Horn Farm Happenings – February 17, 2023

More Ways to Learn: Horn Farm Ecosystem

At the Horn Farm Center, nature is our teacher, our companion, and our collaborator. By working alongside the natural world, we recognize how we, like the networked soils of our fields and forests, are rooted in a constellation of relationships.

With this ecological understanding, we see how everything we do ripples across an unbreakable fabric, human and more-than-human, biotic and abiotic, such that the health of one system is integral to the health of the whole.

That’s our birds-eye perspective on the work of the Horn Farm Center. But what does it look like on the ground, across the wild, semi-wild, and gardened spaces that weave the tapestry of our ecosystem? How are we leveraging nature’s interconnectedness in our stewardship practices? And, why are we so committed to ecology-based stewardship on the farm?

To give you the groundwork and share the story of this relationship with nature, we’re launching a new blog series called the Horn Farm Ecosystem.

This blog will offer monthly articles spotlighting different project areas at the Center. With each installment, we’ll walk the land in writing: visiting places like our forests, our regenerative fields, and our riparian buffers to contextualize, demystify, and address the seriousness of this work in a world that needs human hands as part of its healing.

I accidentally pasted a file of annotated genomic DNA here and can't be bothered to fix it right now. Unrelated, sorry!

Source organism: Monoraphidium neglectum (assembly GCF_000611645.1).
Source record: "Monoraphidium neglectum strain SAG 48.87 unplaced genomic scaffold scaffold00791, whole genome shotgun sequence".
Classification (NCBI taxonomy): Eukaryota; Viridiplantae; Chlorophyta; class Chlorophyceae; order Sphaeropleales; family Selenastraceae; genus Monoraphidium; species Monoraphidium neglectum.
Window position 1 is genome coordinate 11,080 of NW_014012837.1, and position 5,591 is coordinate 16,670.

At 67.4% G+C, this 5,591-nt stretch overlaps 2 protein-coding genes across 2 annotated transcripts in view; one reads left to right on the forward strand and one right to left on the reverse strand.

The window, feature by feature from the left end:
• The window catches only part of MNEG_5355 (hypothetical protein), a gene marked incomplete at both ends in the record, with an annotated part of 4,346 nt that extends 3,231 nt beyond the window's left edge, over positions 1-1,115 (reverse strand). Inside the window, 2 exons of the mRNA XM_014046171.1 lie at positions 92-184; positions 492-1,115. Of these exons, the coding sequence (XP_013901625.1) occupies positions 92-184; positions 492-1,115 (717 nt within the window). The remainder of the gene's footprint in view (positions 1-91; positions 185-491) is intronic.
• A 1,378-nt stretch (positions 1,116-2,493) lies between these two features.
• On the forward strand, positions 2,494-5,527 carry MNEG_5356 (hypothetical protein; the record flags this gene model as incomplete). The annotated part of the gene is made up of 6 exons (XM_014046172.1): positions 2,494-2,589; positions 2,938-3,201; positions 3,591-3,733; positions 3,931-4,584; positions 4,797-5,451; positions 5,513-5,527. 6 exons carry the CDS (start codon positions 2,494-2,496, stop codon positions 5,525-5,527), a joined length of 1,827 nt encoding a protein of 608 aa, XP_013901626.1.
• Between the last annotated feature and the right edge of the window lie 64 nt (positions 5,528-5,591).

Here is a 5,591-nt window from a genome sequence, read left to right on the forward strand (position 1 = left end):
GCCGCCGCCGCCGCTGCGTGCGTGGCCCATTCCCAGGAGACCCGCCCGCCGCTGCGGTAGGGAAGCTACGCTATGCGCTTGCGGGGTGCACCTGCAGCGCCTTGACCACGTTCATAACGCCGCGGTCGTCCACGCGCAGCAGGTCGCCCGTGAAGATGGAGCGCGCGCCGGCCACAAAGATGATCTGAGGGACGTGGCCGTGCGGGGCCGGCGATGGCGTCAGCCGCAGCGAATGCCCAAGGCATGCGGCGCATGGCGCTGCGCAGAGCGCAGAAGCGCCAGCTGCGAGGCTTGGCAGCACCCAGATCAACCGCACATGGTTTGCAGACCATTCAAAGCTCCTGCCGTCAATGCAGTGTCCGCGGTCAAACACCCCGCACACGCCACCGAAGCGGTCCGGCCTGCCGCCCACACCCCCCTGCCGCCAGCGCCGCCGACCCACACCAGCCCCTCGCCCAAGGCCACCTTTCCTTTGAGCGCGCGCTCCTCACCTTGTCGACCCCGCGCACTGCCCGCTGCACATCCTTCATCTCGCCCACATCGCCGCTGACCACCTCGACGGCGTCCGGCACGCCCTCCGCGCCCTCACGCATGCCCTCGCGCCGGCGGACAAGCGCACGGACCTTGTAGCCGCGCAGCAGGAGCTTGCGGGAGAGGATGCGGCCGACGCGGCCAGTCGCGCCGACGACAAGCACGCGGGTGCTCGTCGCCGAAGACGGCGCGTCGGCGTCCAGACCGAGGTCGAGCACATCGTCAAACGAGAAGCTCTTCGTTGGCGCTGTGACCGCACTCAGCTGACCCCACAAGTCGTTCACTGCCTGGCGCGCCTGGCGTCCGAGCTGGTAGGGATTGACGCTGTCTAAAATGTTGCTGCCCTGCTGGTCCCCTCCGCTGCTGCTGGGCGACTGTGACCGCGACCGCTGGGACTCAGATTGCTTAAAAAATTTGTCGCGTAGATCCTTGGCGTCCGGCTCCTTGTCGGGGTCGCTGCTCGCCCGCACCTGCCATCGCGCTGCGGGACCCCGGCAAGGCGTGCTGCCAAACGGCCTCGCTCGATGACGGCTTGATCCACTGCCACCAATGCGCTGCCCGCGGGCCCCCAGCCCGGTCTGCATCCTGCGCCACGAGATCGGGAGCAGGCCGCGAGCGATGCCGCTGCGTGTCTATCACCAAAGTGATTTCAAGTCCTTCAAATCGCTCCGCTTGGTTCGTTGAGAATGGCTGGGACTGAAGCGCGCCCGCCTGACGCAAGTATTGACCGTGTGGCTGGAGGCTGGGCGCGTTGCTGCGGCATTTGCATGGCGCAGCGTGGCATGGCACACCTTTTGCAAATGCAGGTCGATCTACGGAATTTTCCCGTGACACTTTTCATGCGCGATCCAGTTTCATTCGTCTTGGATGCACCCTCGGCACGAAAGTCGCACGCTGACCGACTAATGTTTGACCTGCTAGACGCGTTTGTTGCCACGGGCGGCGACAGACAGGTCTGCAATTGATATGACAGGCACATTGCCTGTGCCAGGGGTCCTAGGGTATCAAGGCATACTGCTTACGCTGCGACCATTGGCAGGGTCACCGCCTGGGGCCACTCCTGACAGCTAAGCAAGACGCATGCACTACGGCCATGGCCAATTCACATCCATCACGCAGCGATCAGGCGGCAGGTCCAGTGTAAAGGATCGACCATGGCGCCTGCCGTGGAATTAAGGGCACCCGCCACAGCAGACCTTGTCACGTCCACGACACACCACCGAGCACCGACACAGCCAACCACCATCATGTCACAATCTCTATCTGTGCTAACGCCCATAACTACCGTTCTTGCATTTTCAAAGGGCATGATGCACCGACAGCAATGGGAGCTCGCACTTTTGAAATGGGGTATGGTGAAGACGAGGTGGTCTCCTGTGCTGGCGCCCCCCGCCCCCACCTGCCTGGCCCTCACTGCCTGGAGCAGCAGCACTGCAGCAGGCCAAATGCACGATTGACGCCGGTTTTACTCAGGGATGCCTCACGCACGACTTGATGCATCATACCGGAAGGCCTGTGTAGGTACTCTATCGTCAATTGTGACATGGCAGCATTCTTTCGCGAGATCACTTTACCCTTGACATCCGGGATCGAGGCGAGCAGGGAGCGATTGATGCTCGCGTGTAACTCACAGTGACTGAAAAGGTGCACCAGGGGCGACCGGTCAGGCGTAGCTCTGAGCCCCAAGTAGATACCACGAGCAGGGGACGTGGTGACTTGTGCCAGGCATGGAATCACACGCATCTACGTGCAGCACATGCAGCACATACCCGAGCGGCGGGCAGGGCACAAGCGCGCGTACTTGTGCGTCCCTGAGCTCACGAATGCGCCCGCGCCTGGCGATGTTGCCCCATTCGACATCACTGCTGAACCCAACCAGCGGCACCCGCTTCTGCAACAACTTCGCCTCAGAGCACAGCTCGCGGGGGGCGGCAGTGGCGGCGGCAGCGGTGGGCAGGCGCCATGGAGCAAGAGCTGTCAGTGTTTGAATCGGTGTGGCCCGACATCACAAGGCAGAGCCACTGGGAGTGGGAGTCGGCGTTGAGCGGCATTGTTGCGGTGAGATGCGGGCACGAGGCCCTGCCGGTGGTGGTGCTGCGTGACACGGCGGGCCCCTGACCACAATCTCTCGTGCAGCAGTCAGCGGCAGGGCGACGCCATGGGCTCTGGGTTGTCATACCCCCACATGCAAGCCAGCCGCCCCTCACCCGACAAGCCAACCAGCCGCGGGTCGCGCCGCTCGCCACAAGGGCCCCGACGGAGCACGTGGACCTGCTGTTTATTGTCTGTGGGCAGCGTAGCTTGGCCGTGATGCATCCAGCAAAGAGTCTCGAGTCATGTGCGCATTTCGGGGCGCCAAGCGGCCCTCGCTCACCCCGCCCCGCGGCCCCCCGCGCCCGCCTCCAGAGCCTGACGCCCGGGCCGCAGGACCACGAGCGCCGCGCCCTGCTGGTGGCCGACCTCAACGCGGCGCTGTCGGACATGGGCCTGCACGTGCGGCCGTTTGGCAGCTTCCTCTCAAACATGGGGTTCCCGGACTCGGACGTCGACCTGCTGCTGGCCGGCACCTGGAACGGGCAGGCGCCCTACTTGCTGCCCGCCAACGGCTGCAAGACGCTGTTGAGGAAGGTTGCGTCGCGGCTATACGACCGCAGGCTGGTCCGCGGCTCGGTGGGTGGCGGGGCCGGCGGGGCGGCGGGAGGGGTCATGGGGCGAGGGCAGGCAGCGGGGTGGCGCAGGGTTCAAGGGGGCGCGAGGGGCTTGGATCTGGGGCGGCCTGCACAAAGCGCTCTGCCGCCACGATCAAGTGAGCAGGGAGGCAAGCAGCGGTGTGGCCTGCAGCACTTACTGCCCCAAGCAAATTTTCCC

Through a combination of science, history, and our own learning experiences, we’ll convey the bigger picture of our commitment to environmental stewardship, and why we constantly ask ourselves: what would nature do? 

This week’s blog explores our work with multifunctional riparian buffers on the farm. We hope you enjoy it!

Click here to read the blog: Upstream

Final Riparian Buffer Plantings This Spring

Since 2018, with the help of dozens of visiting groups and hundreds of volunteers, we’ve planted over 15,000 trees and reclaimed 14–soon to be 16–acres of farmland, transforming them into multifunction riparian buffers.

This year, we are planting our final 2 acres – and we need your help! Join us for a few volunteer workdays this spring.

Volunteers will help us plant and stake tree saplings, manage invasives, and install protective tree tubes to help our saplings succeed. Hope to see you at the farm!